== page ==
Say this about Jordy Nelson: He improved year after year as much as anyone you’re ever going to see in the NFL.
After his rookie season in 2008 until he blew out his right ACL at age 30 in 2015, he was better each season than the one before. Not going by numbers, but by the eyeball test, watching him play week after week, year after year.
Not sure I’ve seen any other Packers player improve that much, that consistently, since I started covering the team in 1993.
Nelson, cut by the Packers this week in a salary-cap saving move, leaves as the franchise’s single-season leader in receiving yards (1,519 in 2016), No. 2 in career touchdown receptions (69), No. 3 in career receptions (550) and No. 5 in career receiving yards (7,848).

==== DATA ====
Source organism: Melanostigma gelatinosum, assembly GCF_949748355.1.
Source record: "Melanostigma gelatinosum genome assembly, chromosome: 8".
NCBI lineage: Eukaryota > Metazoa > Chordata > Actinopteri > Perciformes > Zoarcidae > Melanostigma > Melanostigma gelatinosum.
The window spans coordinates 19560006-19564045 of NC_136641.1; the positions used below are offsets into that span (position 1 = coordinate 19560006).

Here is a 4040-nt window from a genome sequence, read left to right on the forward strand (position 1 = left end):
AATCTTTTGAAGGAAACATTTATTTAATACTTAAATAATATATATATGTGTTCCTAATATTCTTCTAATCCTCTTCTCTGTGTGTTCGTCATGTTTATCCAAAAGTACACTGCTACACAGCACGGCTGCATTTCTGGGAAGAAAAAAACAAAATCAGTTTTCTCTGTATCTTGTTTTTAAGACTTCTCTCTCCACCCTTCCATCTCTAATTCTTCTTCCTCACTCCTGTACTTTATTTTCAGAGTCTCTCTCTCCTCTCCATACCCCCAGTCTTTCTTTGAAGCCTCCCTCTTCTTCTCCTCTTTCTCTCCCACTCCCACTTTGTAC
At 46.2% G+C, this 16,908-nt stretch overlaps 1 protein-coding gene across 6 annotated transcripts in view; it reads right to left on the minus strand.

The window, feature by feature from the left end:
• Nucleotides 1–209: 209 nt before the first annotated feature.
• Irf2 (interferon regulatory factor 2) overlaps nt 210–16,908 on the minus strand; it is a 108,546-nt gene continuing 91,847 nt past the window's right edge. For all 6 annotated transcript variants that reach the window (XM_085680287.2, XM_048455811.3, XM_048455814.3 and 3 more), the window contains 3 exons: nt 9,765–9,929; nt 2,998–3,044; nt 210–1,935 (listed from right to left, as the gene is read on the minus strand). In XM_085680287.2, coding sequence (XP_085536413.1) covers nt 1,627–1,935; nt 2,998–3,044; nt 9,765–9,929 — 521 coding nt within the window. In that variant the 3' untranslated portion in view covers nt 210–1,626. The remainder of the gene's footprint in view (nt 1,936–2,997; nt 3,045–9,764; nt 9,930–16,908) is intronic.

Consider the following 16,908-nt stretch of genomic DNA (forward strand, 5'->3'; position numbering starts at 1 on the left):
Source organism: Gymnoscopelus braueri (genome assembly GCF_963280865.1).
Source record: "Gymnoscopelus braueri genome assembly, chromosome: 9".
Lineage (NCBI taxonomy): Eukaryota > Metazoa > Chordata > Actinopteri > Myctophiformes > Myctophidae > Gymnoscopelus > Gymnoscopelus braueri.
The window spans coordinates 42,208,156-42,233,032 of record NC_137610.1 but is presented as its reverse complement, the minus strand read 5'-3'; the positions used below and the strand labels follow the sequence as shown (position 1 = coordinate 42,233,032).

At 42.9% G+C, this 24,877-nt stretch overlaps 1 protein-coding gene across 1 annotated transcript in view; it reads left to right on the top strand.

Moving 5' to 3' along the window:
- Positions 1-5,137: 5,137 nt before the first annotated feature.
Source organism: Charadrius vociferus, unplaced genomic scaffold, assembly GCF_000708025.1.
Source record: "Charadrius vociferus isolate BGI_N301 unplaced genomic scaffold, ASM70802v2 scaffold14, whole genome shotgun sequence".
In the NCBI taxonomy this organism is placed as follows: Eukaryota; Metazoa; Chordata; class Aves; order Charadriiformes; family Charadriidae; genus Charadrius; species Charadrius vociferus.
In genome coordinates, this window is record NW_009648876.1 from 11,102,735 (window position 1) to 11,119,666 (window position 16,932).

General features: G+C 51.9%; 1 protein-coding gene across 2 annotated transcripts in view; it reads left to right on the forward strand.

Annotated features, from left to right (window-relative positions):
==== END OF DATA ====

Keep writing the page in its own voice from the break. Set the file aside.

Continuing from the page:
He also went to one Pro Bowl and was named second-team All-Pro (both in 2014).
That’s a standout career for any team. But where does it rank for one of the most storied franchises in professional sports in this country?
I contacted several sources who have deep knowledge of the Packers' history and personnel, and best as I can tell, Nelson probably deserves to rank fifth among receivers in team history, behind, in order, Don Hutson, James Lofton, Sterling Sharpe and Billy Howton.
Nelson just noses out former teammate Greg Jennings, and also finishes just ahead of 1960s standouts Carroll Dale, Boyd Dowler and Max McGee, as well as another former teammate, Donald Driver.
It’s a difficult call for that No. 5 spot and there’s plenty of room for reasonable people to disagree. But that’s the call. Here’s a thumbnail look at the top five, with the years he played for the Packers in parenthesis: